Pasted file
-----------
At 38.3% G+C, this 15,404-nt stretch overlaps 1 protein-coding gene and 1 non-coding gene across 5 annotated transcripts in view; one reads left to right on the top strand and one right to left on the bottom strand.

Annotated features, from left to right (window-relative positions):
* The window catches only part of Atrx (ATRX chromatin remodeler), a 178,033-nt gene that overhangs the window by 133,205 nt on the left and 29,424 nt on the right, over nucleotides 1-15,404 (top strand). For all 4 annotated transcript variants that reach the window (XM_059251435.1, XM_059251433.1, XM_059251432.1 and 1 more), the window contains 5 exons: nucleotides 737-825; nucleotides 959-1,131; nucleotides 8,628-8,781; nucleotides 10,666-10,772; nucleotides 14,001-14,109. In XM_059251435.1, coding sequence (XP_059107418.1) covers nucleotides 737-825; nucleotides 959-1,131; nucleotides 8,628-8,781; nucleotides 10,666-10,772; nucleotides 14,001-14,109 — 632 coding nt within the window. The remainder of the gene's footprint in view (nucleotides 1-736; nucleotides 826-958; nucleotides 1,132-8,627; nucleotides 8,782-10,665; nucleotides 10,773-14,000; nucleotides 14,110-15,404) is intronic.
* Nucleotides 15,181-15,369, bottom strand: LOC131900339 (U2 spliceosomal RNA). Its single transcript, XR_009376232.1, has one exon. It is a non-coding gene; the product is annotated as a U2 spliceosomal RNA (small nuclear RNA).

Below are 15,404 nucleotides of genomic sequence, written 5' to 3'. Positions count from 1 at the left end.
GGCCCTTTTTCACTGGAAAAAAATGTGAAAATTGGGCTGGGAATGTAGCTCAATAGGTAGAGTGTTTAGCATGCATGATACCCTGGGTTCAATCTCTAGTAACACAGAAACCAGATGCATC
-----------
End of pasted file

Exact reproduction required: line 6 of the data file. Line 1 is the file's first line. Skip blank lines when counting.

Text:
GGCCCTTTTTCACTGGAAAAAAATGTGAAAATTGGGCTGGGAATGTAGCTCAATAGGTAGAGTGTTTAGCATGCATGATACCCTGGGTTCAATCTCTAGTAACACAGAAACCAGATGCATC